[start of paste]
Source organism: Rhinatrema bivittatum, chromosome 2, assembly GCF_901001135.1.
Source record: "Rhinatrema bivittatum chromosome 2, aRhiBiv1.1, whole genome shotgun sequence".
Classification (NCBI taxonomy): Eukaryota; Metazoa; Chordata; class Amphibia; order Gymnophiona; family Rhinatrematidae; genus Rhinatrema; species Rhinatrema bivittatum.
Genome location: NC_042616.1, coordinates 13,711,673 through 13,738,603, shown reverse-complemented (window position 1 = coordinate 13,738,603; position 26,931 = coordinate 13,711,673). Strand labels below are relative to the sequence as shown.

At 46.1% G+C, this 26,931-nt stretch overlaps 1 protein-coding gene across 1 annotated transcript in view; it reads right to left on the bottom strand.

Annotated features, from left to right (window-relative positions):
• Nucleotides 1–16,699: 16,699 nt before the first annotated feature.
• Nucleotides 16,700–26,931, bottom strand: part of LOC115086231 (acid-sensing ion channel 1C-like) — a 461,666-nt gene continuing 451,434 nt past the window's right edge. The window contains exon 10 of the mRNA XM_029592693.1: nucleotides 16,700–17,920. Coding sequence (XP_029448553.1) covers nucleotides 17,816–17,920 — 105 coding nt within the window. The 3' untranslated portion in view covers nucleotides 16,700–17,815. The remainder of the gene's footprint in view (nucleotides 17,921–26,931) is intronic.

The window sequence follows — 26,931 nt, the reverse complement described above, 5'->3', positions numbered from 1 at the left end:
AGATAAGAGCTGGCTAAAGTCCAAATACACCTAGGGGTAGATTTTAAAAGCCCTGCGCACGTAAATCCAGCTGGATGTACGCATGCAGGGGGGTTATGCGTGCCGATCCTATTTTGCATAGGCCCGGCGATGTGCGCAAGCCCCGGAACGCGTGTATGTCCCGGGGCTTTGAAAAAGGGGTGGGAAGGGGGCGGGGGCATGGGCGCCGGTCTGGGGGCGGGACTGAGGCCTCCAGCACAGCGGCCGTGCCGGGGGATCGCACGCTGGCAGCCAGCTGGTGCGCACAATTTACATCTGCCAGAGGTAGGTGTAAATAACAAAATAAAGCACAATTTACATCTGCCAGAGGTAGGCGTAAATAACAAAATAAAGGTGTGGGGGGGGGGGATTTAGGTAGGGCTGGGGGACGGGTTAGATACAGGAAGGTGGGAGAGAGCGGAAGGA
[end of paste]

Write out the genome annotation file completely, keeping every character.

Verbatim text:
Source organism: Rhinatrema bivittatum, chromosome 2, assembly GCF_901001135.1.
Source record: "Rhinatrema bivittatum chromosome 2, aRhiBiv1.1, whole genome shotgun sequence".
Classification (NCBI taxonomy): Eukaryota; Metazoa; Chordata; class Amphibia; order Gymnophiona; family Rhinatrematidae; genus Rhinatrema; species Rhinatrema bivittatum.
Genome location: NC_042616.1, coordinates 13,711,673 through 13,738,603, shown reverse-complemented (window position 1 = coordinate 13,738,603; position 26,931 = coordinate 13,711,673). Strand labels below are relative to the sequence as shown.

At 46.1% G+C, this 26,931-nt stretch overlaps 1 protein-coding gene across 1 annotated transcript in view; it reads right to left on the bottom strand.

Annotated features, from left to right (window-relative positions):
• Nucleotides 1–16,699: 16,699 nt before the first annotated feature.
• Nucleotides 16,700–26,931, bottom strand: part of LOC115086231 (acid-sensing ion channel 1C-like) — a 461,666-nt gene continuing 451,434 nt past the window's right edge. The window contains exon 10 of the mRNA XM_029592693.1: nucleotides 16,700–17,920. Coding sequence (XP_029448553.1) covers nucleotides 17,816–17,920 — 105 coding nt within the window. The 3' untranslated portion in view covers nucleotides 16,700–17,815. The remainder of the gene's footprint in view (nucleotides 17,921–26,931) is intronic.

The window sequence follows — 26,931 nt, the reverse complement described above, 5'->3', positions numbered from 1 at the left end:
AGATAAGAGCTGGCTAAAGTCCAAATACACCTAGGGGTAGATTTTAAAAGCCCTGCGCACGTAAATCCAGCTGGATGTACGCATGCAGGGGGGTTATGCGTGCCGATCCTATTTTGCATAGGCCCGGCGATGTGCGCAAGCCCCGGAACGCGTGTATGTCCCGGGGCTTTGAAAAAGGGGTGGGAAGGGGGCGGGGGCATGGGCGCCGGTCTGGGGGCGGGACTGAGGCCTCCAGCACAGCGGCCGTGCCGGGGGATCGCACGCTGGCAGCCAGCTGGTGCGCACAATTTACATCTGCCAGAGGTAGGTGTAAATAACAAAATAAAGCACAATTTACATCTGCCAGAGGTAGGCGTAAATAACAAAATAAAGGTGTGGGGGGGGGGGATTTAGGTAGGGCTGGGGGACGGGTTAGATACAGGAAGGTGGGAGAGAGCGGAAGGA